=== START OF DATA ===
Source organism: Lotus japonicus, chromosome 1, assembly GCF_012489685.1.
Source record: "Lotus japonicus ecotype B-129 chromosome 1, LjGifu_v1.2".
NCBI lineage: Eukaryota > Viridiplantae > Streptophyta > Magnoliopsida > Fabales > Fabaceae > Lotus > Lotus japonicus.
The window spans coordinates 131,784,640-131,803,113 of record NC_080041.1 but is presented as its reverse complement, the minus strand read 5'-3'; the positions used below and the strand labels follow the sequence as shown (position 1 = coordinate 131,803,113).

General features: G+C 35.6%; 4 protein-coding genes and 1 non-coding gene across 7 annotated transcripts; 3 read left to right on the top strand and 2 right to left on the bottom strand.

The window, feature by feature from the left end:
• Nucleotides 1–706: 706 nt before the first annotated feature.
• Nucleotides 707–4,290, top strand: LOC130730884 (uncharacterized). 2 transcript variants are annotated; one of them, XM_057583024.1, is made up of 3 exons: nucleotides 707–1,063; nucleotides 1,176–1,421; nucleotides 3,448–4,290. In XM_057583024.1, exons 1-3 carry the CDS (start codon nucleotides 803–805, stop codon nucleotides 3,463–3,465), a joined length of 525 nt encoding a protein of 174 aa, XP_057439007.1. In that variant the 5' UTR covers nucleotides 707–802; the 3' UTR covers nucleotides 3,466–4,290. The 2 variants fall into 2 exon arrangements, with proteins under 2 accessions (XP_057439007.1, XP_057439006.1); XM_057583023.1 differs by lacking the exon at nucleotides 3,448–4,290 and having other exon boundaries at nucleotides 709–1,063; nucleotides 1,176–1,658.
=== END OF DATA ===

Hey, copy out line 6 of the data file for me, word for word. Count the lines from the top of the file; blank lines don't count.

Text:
The window, feature by feature from the left end: